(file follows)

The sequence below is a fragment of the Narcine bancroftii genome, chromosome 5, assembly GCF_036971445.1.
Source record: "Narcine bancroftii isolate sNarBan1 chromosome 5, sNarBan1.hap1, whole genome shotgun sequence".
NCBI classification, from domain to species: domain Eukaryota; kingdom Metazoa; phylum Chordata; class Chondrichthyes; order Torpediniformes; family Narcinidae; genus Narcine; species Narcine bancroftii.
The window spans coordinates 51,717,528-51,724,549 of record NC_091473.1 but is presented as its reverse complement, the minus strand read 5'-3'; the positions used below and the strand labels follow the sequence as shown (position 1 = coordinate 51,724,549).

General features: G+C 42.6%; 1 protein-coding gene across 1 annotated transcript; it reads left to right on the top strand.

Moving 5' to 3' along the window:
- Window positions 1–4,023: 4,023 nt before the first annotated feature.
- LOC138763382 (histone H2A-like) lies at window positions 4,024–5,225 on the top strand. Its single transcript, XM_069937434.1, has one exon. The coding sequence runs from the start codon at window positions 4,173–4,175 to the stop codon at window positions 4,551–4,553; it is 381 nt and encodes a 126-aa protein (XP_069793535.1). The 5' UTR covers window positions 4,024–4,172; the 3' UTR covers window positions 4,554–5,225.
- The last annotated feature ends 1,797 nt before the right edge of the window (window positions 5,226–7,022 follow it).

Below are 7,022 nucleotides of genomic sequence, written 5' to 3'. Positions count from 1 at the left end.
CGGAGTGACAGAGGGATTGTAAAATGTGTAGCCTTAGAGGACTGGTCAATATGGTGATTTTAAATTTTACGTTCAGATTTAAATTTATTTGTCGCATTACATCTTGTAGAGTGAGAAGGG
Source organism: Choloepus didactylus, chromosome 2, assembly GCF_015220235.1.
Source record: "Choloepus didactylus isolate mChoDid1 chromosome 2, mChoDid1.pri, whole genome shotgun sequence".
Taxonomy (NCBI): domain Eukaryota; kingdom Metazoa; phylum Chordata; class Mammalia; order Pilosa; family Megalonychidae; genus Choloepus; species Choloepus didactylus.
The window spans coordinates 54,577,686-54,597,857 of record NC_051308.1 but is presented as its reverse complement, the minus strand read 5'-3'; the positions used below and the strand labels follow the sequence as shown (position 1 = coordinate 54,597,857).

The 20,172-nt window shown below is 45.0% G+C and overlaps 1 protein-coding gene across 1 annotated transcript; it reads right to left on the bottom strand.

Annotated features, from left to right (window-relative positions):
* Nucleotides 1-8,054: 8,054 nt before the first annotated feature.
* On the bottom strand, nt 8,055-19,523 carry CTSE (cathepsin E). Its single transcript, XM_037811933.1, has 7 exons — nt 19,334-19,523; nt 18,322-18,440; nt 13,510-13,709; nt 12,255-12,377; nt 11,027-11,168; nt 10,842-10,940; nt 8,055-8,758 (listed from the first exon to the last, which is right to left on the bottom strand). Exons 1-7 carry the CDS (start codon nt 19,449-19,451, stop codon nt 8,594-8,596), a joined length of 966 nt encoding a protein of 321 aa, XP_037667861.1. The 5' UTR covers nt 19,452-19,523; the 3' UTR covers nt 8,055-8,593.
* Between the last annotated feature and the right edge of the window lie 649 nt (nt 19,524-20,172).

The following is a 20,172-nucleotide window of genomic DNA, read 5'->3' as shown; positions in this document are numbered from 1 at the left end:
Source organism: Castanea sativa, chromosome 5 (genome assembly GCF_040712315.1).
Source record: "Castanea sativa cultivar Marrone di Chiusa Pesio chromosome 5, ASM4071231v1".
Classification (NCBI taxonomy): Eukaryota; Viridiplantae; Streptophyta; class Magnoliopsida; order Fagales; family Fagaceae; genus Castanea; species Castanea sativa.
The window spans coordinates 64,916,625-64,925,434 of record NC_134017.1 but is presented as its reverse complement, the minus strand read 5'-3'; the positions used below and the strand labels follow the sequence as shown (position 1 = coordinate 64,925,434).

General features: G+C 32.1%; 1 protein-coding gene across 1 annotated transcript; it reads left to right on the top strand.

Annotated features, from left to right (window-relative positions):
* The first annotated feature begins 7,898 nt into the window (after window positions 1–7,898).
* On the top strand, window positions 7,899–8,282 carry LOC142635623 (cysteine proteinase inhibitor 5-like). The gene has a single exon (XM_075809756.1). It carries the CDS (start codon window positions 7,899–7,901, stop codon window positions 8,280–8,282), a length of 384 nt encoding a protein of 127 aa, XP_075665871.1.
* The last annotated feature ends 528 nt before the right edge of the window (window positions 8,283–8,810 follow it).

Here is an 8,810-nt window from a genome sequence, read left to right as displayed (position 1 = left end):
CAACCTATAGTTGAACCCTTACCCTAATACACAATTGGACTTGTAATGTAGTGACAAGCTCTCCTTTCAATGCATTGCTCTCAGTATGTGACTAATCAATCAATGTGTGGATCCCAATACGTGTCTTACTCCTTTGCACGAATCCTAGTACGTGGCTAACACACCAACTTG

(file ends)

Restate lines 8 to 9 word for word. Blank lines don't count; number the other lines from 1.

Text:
- LOC138763382 (histone H2A-like) lies at window positions 4,024–5,225 on the top strand. Its single transcript, XM_069937434.1, has one exon. The coding sequence runs from the start codon at window positions 4,173–4,175 to the stop codon at window positions 4,551–4,553; it is 381 nt and encodes a 126-aa protein (XP_069793535.1). The 5' UTR covers window positions 4,024–4,172; the 3' UTR covers window positions 4,554–5,225.
- The last annotated feature ends 1,797 nt before the right edge of the window (window positions 5,226–7,022 follow it).